An interview is not a policy (Ed Vaizey in the Sunday Times: a Tory government may make the BBC sell Radio 1) but it’s a straw in the wind. That wind now blows against the BBC: bloated, smug, out of touch, destructive of the private sector. When I wrote for Prospect in July 2009, that this attack came from the right, I was wrong: it now comes from everywhere. But as the likely next government, the Conservatives will inherit this trend.
It’s mistaken. The BBC is an elephant, but it’s a fine elephant. The fact that, by chance, it has grown to strength and maturity in the British public sector rather than the US private one, seems to strike many as contrary to the laws of nature: and inspires more polemics about its bias than ever comes the way of private media.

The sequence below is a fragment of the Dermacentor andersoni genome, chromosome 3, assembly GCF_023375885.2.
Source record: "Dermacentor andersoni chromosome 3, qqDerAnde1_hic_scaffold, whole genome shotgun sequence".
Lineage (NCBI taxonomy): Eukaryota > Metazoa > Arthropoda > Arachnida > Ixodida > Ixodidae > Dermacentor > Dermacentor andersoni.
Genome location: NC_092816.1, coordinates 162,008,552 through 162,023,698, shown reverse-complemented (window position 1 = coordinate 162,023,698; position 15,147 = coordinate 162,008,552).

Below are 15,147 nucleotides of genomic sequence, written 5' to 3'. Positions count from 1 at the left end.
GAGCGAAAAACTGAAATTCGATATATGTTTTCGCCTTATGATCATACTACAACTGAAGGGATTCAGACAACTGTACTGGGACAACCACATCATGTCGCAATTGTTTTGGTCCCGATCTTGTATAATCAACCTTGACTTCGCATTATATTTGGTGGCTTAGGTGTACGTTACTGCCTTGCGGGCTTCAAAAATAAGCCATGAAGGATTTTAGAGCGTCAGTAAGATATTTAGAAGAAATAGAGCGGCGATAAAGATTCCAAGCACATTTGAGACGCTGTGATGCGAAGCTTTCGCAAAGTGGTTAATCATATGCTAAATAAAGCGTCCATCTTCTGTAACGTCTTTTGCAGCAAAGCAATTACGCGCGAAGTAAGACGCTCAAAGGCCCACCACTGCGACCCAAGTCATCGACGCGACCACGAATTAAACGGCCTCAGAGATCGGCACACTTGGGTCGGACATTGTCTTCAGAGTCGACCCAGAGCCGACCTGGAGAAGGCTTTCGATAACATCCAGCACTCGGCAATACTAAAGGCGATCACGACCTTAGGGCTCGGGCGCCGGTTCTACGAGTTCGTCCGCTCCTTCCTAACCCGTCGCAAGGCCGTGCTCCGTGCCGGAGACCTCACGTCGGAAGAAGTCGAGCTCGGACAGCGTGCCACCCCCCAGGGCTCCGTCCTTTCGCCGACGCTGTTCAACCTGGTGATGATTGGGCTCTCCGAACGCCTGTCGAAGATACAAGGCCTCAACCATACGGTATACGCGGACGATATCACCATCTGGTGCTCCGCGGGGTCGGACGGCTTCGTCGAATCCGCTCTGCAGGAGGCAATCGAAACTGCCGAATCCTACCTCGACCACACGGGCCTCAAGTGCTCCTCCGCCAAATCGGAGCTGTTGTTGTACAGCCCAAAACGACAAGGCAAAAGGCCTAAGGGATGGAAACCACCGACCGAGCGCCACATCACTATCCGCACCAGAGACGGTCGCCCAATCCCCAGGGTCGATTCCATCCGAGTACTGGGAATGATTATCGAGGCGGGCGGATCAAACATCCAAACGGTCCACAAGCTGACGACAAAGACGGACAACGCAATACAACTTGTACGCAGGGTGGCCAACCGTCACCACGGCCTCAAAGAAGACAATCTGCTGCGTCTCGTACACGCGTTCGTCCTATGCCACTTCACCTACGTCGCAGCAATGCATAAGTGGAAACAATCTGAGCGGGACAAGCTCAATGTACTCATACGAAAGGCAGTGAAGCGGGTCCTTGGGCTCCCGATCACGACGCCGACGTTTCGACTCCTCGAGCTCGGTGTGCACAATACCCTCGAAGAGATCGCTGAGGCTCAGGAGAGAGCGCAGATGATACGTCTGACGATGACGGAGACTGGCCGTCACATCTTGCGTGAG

I think and have often written that the BBC has a liberal-left bias, and often I find it grates. It pays some of its stars and many of its executives very large sums, and that must excite envy –and with it the question: would they be worth that in the private sector?
But the arguments stands. The two large reasons for preserving the BBC as it is, are that at a time when news and analysis and documentary are being failed by the private sector, a public levy through the licence fee which delivers for all tastes is a welcome, even a necessary, antidote. And also: that where private media’s decisions cannot be challenged except by turning off or on, the BBC’s are a matter of public debate and controversy – now more or less permanent.